Last spring, Rashan Gary arrived in Green Bay as a wide-eyed rookie going through a position change and dealing with a nagging shoulder injury. He also had the benefit of low expectations as a rookie, as the Green Bay Packers had just signed two big-name pass rushers in free agency to man the starting jobs in front of him.
Now heading into his second year as a pro, Gary is unquestionably the next man up on the edge behind Za’Darius and Preston Smith, and he’s ready to take a big step forward. But before he did that, he had to navigate a unique offseason with unique challenges brought about by the coronavirus pandemic.
“Offseason was a little bit different because of the COVID,” Gary told reporters on a Zoom call following the Packers’ Monday practice. “I had to go back to the high school workouts — running bleachers, running 110s, running gassers.”
It seems that the work has paid off, however. Multiple beat reporters suggested that Gary looks leaner to start this year’s training camp, an impressive feat considering he said that he weighed in at 276 pounds — about five or six pounds heavier than his arrival weight last season. Gary said that his body fat percentage hasn’t really changed, staying steady around “nine or ten percent.” Instead, he has a different theory for why, at age 22, he looks leaner despite coming in heavier: “I think I’m just growing into my grown-man body.”
Head coach Matt LaFleur, speaking earlier in the day, echoed reporters’ comments by saying that Gary returned to camp in “phenomenal shape.” He narrows the reason for Gary’s fitness down to a simple explanation: “One thing you can never question is how Rashan goes after it, his work ethic.”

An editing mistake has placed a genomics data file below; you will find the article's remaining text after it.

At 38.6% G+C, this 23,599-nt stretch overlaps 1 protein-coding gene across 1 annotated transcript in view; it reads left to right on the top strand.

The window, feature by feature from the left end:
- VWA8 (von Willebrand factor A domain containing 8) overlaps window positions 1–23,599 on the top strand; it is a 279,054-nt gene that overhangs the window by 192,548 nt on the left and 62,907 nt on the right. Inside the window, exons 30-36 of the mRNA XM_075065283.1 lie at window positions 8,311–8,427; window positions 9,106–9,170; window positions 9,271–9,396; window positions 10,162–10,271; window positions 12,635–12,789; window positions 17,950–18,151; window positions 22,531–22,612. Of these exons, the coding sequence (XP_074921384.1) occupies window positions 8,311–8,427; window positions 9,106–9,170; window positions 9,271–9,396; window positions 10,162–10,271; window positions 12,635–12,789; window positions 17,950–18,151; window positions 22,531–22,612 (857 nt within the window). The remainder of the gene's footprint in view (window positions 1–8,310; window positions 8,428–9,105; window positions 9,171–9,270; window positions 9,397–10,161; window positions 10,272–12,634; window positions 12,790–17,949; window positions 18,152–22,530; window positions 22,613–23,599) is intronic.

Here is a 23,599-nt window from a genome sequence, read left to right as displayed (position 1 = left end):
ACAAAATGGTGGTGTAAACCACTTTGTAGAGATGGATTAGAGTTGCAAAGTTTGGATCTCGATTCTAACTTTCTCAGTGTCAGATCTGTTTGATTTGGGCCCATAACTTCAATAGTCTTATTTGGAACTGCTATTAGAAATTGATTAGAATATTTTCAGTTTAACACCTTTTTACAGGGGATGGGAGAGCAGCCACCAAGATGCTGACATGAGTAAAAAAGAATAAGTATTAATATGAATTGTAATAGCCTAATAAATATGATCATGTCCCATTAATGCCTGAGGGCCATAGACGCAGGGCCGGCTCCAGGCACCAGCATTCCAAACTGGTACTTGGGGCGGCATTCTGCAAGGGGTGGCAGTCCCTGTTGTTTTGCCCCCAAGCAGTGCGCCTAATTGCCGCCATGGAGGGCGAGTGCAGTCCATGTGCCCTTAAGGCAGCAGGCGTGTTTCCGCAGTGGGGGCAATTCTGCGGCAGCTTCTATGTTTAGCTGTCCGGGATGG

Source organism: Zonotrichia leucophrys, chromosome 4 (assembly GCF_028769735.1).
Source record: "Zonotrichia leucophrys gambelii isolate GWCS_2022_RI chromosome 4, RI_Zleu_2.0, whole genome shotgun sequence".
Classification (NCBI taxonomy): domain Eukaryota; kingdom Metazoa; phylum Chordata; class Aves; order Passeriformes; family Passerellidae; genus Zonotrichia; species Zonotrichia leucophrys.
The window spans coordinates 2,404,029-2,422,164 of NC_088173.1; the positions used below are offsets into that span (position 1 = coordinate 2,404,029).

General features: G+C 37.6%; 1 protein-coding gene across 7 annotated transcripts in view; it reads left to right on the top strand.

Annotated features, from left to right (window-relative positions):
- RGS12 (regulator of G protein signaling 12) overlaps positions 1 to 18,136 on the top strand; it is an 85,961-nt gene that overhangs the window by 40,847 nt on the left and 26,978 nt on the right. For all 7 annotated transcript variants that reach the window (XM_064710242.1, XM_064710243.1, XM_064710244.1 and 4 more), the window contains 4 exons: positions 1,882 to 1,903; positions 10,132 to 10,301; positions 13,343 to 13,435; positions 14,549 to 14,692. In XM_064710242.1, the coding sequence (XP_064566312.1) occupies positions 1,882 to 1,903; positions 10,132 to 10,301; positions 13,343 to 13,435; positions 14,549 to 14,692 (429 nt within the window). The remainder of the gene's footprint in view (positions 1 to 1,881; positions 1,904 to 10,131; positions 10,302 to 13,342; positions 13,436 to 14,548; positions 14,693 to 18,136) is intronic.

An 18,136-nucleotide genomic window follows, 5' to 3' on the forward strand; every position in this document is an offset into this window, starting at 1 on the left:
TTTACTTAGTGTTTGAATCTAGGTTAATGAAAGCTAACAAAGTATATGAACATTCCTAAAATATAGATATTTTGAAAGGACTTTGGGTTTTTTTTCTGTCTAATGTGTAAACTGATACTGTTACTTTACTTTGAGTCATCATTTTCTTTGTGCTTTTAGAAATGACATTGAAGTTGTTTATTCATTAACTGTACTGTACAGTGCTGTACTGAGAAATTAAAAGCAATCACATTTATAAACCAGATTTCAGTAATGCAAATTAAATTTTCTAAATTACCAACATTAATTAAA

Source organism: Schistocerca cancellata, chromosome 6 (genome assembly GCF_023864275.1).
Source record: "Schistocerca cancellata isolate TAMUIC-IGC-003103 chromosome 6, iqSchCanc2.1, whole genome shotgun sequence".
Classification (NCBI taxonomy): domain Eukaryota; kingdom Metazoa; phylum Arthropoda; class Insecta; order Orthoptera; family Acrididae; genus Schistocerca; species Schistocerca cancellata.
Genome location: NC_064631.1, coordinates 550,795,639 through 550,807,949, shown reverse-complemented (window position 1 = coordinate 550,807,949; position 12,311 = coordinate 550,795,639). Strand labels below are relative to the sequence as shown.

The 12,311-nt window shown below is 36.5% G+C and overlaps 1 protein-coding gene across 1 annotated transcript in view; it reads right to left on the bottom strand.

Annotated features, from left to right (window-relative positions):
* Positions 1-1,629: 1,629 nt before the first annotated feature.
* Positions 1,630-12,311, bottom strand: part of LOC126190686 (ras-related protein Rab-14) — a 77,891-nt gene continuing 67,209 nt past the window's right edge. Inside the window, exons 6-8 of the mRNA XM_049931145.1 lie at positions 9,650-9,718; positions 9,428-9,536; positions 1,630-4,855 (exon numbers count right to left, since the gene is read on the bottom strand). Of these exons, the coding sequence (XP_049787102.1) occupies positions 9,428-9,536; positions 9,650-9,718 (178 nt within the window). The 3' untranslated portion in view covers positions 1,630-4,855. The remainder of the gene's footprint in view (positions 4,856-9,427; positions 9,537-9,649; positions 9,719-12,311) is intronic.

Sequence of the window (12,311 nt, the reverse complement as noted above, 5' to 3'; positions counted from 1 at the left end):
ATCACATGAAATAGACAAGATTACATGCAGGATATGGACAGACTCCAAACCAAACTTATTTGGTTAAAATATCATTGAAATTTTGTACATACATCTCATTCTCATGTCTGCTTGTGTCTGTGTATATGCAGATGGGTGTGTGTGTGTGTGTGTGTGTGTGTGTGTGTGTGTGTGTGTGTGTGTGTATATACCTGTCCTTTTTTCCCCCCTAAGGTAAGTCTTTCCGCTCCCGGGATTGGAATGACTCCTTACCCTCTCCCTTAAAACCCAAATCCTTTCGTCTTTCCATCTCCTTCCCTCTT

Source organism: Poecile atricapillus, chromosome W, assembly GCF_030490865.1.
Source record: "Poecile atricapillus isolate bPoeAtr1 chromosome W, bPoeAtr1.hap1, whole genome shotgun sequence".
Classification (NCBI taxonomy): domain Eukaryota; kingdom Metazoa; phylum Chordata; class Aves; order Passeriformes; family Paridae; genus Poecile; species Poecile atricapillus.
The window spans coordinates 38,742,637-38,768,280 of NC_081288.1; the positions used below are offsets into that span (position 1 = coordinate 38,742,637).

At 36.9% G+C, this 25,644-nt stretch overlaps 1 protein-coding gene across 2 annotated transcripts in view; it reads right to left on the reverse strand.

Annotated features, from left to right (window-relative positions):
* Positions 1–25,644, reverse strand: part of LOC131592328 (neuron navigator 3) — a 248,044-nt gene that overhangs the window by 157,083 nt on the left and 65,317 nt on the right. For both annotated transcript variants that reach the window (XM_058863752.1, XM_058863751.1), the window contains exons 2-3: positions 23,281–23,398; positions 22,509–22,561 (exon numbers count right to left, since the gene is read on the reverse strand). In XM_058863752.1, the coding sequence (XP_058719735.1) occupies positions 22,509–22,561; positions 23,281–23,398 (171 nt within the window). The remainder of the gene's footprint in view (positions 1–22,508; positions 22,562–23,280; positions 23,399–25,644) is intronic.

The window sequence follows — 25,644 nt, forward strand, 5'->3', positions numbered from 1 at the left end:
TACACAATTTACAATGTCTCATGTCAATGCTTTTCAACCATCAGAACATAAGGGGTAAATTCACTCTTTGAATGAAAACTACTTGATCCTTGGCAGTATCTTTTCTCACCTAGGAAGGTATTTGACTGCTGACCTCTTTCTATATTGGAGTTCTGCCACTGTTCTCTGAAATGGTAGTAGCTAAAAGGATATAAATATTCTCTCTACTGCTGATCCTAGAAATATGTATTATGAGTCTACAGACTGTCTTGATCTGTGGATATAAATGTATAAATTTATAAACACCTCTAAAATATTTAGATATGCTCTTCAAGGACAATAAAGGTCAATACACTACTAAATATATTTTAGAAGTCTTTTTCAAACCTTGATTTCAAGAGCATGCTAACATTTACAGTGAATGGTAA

Another person who is surely excited about Gary’s return is outside linebackers coach Mike Smith, who famously ran down the hallway with joy after the team picked the Michigan product in the first round of the 2019 NFL Draft. Gary clearly enjoys playing for Smith, saying “Man, I love that man — he loves everybody in the room for who they are.”
Gary discussed some of the training techniques that the team went through in the virtual offseason program — “working on footwork, talking about offensive line sets, high hands, low hands, things like that” — but it’s clear that the personal connection Smith has built with his players is a crucial part of that group’s camaraderie. “I’m loving Mike Smith. If you’re listening to this, I love you and I’m ready to keep going to work.”
Finally, Gary discussed a pleasant surprise he received in April when the Packers selected one of his former Wolverines teammates, offensive lineman Jon Runyan, Jr. Gary said the two had “wonderful battles” in practice in college, and mentioned the qualities that should make Runyan a valuable member of the O-line room: “Grit, strong, he’s gonna finish after the whistle, and that’s what this team needs.”